Recording of December 2011: All We Are Saying . . .

Bill Frisell All We Are Saying . . .
Bill Frisell, guitar; Jenny Scheinman, violin; Greg Leisz, pedal steel guitar; Tony Scherr, bass; Kenny Wollesen, drums
Savoy Jazz SVY17836 (CD). 2011. Lee Townsend, prod.; Adam Blombert, prod. asst.; Adam Munoz, eng.; Greg Calbi, mastering. AAD? TT: 68:12
Performance ****
Sonics *****

How do you escape the pressures that come with making a record of well-known John Lennon tunes, many of them from archetypal Beatles songs? Convene a quartet of longtime bandmates, each a skilled instrumentalist with whom you've played this material before—albeit not in a while—and just hang loose, let the ideas flow, and jam up beautifully recorded, feel-no-heat-from-the-classic-originals versions whose rough charms somehow seem exactly right. Oh yeah, and bring in pedal-steel wizard Greg Leisz to put an evocative, legato tang on the whole thing.

Nearly every song opens with a chord from Frisell to set the scene. Then each of these 16 tunes, most of which are almost hardwired into several generation of music fans, is turned sideways rather than on its head. Nothing here is changed to the point of unrecognizability, but adaptations are easily audible. "Revolution" is a combination blues shuffle and country hoedown that is organically winnowed down to an ending of strong single tones on violin, guitar, and pedal steel. On the next track, "Nowhere Man," with Kenny Wollesen's drums leading the way, Frisell, perhaps the most texturally adventuresome guitarist alive today, crosses and entwines every sound his instrument can make with similar energies coming from Scheinman's fiddle to form a jaunty, layered version of one of Lennon's best-known tunes that is simultaneously familiar and original.

Those, in fact, are the yin and the yang this entire album turns on. Though it's a dangerous knife-edge to tread—boring, slavish tributes on one side, avant-garde insults on the other—Frisell's relaxed approach and just-right spirit for the entire project make it a triumph. The quiet genius here is admirable. From the dreamy moods of "Across the Universe" and "In My Life" to the more aggressive and close-to-the-original outlines of "Please Please Me" to a jammy, unsettled version of "Give Peace a Chance" that's full of cymbal splashes, and resonant chords from the strings, most of what's here works, preserving the essences of Lennon's gifts while making a statement as its own kind of art. Gorgeously recorded by Lee Townsend, who helmed Frisell's last album for ECM, Lookout for Hope (1987), and has been his go-to engineer ever since, the sound of these familiar tunes is spacious, wonderfully detailed, and utterly transparent.

What makes this record—a project all participants admit came together very rapidly—not only possible, but a rare success in the field of re-recording the music of Lennon and McCartney, is the obvious chemistry between the members of this quintet, who've now played together for the better part of 15 years. The rhythm section of Wollesen and bassist Tony Scherr, who also play together in the band Sex Mob, has the kind of telepathic, finish-each-other's-idea connection that all great rhythms teams possess. Their work in the nicely low-down and gritty version of "Come Together," which hews closely to the Beatles' original, drives the web of string tones and tinklings—and an unidentifiable sound that sounds like a low human wail—along at a trot. It's fascinating to hear the improvisatory gifts between the players, as they watch and listen and play off each other's moves, all led by Frisell's Jim-Hall-meets-Americana sensibility, which rarely, if ever, takes a false step.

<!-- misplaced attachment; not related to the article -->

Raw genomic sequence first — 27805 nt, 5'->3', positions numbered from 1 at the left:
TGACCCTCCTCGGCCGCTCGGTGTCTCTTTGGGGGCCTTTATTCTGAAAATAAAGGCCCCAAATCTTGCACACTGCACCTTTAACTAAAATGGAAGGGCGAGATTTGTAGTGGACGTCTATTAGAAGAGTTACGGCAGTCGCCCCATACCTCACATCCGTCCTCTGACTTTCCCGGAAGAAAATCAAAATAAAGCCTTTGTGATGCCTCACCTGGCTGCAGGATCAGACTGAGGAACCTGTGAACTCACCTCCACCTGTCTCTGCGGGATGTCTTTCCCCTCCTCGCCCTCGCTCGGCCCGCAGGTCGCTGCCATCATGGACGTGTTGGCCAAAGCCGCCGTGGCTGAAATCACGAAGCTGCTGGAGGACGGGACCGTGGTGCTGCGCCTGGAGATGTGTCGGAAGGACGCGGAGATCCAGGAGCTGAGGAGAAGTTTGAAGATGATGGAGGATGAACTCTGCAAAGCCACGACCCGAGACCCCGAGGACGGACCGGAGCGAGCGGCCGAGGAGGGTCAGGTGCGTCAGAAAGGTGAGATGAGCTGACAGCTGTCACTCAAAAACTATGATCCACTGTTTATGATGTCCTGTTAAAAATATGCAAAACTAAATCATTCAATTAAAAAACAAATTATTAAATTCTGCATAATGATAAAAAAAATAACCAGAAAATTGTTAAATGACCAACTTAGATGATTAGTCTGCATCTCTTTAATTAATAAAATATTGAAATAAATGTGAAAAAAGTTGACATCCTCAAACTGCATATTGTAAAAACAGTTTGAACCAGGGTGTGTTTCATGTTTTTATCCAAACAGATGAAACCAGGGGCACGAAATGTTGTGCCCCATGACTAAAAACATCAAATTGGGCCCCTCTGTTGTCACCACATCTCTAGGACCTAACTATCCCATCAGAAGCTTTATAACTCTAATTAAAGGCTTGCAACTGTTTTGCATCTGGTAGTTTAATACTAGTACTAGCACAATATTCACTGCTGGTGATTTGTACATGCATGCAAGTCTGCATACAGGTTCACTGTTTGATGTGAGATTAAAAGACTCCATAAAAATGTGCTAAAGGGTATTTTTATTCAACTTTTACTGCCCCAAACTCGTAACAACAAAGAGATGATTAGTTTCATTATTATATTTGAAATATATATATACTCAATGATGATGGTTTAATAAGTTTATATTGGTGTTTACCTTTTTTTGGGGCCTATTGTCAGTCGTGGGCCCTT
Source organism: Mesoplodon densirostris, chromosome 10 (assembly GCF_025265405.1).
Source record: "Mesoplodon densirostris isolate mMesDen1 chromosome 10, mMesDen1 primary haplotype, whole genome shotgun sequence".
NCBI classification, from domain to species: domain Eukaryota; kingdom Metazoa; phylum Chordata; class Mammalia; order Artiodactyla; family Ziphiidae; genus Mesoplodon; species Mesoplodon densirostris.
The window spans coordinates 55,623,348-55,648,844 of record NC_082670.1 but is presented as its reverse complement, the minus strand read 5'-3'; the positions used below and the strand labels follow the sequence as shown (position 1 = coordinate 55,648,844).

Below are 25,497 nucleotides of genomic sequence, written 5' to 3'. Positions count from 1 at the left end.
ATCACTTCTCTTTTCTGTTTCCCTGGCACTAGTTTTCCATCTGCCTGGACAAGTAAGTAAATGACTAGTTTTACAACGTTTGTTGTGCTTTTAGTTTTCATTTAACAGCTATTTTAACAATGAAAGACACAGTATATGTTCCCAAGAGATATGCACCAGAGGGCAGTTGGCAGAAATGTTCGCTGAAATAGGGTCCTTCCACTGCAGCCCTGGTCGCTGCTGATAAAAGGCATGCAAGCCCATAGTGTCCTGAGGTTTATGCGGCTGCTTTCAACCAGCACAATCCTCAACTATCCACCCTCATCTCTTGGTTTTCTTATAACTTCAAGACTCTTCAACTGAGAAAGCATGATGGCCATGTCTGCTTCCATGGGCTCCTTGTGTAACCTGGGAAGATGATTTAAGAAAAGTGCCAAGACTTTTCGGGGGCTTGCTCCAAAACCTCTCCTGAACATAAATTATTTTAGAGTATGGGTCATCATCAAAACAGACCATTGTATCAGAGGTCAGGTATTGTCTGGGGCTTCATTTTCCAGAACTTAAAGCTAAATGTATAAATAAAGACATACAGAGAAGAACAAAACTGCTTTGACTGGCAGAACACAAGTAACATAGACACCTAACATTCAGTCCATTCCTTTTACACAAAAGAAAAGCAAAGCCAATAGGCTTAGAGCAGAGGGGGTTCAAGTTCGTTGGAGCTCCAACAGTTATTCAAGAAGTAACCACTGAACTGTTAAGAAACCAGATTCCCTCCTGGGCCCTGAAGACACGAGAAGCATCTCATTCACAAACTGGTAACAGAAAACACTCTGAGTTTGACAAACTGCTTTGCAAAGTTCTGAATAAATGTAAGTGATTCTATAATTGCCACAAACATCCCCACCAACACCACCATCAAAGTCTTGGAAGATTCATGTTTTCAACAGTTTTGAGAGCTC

Brooklynite Jenny Scheinman, whose positive reputation and body of recorded work continue to grow, does a fantastic job here of re-creating on fiddle the vocal parts of some of the original songs, with a suitably wounded tone in "Julia" and, in "Imagine," a low, growled string sound that is becoming one of her trademarks. She perks along as the others dart in and out, supporting and accentuating her bravura performance. Again, while this album will never be thought of in the same moment as more offbeat Frisell projects such as Bill Frisell Quartet (1996), when he used a quintet centered on trombone, trumpet, and tuba, or Unspeakable (2004), for which he and producer Hal Willner created a sort of noisy neo-soul mash-up—here the animating principles of love and respect fashion a low-key celebration of John Lennon and his vision.

"I kind of feel like I knew him," Frisell said in a recent interview (see p.73), "but so much of what we see of him is what people decide we should. It's hard to separate the god thing from the person. What informed a lot of this [record] was the notes, the music, these perfect songs. As instrumental pieces they're perfect. And then there's the words that give us this other emotional weight. Everybody in the band was hearing the words while we played."—Robert Baird

WillWeber's picture

Hi Robert,

I love Bill Frisell, have most of his recorded work. He is versatile, eclectic, and endlessly creative.

I respect your opinion, so I wish I could share in your enthusiasm for this one. As you aptly say, this is a "relaxed" approach; though I find it too often lethargic, uninvolving. The band is indeed well integrated, seamless as a silk pillow. These songs should evoke more emotion, I am left thirsty. Often I like to jam along with recordings, but am not getting inspired here.

Just my take, perhaps I will appreciate upon many more listens. Hope so. I still love Bill Frisell.